Try not to go it alone. Talk to some of the staff whom you discovered are involved in social networking. Bear in mind that many will not want their personal social media life to be known at work but they can be allies and advisors to you. Contact some of the members and ask them for advice. Tell them that you are “going renegade” and investigating options to further your association’s goals through social media – you’re just in the research phase. Ask their advice and if they would like to help. Take advantage of this intelligence-gathering opportunity – you can find out a lot about their real perception of the association, what they want/need, how they envision their association.
This is a lot of work but you will learn much from it. A huge concern to any CEO about social media is the amount of time it requires. This is a valid concern and one that you should be ready to address. It’s why I haven’t mentioned blogging as part of this plan, although it may be something to consider depending on your association’s resources. Another reason to have allies amongst staff is that you may already have in place others who can assist with this effort. Social media can not belong to one department alone. It must be integrated across many departments and can be an aid in breaking down departmental silos since it will require collaboration.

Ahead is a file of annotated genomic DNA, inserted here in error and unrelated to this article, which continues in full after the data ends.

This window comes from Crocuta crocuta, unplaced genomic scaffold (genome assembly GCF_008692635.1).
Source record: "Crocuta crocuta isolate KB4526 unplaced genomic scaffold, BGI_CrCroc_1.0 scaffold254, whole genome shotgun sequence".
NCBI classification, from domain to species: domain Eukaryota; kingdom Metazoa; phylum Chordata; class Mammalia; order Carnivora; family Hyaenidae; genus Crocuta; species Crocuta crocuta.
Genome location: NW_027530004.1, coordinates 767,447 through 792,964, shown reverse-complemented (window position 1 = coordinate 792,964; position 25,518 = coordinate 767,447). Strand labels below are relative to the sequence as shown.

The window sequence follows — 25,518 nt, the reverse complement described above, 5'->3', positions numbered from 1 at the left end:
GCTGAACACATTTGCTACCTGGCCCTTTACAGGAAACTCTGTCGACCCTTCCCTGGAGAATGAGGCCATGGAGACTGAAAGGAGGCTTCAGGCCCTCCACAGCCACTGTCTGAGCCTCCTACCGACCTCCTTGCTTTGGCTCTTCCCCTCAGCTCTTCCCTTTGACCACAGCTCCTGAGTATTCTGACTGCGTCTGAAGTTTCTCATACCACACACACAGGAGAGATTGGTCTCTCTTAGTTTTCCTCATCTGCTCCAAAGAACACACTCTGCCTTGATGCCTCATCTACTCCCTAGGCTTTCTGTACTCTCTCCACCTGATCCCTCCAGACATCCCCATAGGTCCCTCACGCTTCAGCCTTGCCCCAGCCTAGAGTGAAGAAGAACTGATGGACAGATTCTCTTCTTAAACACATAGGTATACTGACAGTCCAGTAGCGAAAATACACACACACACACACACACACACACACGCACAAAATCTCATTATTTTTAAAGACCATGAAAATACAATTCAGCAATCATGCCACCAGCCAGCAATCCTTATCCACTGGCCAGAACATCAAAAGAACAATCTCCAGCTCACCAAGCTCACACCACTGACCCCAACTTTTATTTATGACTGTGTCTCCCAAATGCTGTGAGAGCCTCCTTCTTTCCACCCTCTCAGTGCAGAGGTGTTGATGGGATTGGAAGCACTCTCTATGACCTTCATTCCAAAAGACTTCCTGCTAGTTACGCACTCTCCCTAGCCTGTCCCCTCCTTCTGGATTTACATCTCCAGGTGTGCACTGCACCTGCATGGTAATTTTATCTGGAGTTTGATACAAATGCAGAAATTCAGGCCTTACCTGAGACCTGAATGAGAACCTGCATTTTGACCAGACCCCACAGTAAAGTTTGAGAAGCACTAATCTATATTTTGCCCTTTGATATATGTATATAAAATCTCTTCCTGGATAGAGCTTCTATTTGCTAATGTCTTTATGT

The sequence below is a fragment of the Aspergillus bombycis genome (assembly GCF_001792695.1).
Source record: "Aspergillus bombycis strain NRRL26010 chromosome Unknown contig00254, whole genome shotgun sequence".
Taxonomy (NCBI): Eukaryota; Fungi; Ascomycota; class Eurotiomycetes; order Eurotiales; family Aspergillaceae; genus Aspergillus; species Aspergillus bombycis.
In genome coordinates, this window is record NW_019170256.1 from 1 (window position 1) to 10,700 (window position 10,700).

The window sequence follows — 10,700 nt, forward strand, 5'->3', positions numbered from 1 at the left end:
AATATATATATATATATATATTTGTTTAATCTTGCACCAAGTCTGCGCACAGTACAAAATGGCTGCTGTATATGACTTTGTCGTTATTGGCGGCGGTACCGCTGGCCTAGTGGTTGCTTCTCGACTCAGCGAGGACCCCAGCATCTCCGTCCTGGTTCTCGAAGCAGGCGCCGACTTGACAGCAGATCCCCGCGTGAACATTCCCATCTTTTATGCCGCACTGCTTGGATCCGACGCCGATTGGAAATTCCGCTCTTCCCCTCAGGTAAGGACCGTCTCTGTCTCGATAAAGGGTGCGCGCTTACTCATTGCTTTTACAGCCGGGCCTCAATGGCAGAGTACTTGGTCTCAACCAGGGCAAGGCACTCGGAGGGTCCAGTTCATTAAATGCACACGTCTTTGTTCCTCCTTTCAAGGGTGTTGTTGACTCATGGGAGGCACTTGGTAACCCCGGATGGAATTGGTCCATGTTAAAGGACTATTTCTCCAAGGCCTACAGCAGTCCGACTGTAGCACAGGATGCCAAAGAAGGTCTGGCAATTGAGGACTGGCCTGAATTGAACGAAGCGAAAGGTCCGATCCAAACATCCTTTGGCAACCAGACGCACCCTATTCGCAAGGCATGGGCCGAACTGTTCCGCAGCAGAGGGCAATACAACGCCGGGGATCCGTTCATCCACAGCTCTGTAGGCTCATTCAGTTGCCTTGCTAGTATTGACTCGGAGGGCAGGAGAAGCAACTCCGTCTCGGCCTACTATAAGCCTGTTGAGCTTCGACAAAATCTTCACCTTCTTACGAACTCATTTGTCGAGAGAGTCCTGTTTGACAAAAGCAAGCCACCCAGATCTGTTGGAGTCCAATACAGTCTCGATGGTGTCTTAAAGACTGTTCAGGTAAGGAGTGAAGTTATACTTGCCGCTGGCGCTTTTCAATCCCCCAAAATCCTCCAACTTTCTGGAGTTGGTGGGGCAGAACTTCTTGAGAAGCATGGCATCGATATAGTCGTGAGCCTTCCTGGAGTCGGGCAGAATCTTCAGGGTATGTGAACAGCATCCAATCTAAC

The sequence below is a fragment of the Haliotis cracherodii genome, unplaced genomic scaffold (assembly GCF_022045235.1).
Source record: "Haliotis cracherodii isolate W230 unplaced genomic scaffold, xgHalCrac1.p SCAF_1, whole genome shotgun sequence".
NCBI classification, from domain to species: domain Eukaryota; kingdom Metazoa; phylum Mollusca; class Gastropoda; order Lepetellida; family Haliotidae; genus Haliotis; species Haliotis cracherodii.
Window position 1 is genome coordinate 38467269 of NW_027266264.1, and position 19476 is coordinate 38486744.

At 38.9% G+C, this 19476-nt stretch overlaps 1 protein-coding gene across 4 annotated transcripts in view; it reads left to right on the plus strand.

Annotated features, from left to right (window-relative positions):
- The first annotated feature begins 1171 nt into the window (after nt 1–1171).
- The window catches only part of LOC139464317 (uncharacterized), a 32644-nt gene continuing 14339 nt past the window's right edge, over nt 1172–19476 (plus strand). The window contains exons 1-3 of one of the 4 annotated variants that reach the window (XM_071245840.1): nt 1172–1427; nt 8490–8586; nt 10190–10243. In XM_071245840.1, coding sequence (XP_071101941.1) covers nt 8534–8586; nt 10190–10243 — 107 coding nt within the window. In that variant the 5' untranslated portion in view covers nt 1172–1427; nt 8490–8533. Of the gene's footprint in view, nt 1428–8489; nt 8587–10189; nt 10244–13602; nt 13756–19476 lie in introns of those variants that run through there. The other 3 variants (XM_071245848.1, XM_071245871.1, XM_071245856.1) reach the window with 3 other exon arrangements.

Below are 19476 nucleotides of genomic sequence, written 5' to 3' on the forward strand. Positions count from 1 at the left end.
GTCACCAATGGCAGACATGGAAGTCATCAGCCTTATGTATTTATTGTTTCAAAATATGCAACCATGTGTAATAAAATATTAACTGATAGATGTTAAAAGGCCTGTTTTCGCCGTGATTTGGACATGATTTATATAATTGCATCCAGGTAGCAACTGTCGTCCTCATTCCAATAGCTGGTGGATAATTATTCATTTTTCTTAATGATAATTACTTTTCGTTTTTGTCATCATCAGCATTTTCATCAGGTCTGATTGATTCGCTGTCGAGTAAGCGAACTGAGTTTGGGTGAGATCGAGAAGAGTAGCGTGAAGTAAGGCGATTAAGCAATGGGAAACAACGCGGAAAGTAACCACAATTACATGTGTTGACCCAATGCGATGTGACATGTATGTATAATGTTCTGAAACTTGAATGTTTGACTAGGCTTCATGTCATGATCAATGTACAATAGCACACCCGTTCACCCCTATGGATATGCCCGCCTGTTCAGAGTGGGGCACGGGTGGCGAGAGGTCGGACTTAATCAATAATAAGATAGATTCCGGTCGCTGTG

Here are some recent posts that will help you prepare for this task and for the nay-sayers.
- Charlene Li, author of Groundswell, was interviewed in Associations Now magazine about planning for social media.
- Leslie White discusses risk issues involved in being engaged (or not) in social media.
What else does someone need to do before they bring their ideas (and a plan) to the big guns? Some of you have gone through this at your association. What advice do you have?
8 thoughts on “Be a Renegade – Bringing Social Media to Your Association”
Great post, helpful to see info directed at use of Social Media by associations.
I will definitely post about social media use (maybe some case studies) in the future. I wanted to focus on the preparatory steps in this post. I know a lot of association professionals are learning about social media and using social media but they aren’t the ones at the helm — I’ve been there. I’m hoping that my advice (and that of others in the comments, hint hint) will help them move their association forward. Thanks for taking the time to read and respond, I appreciate that!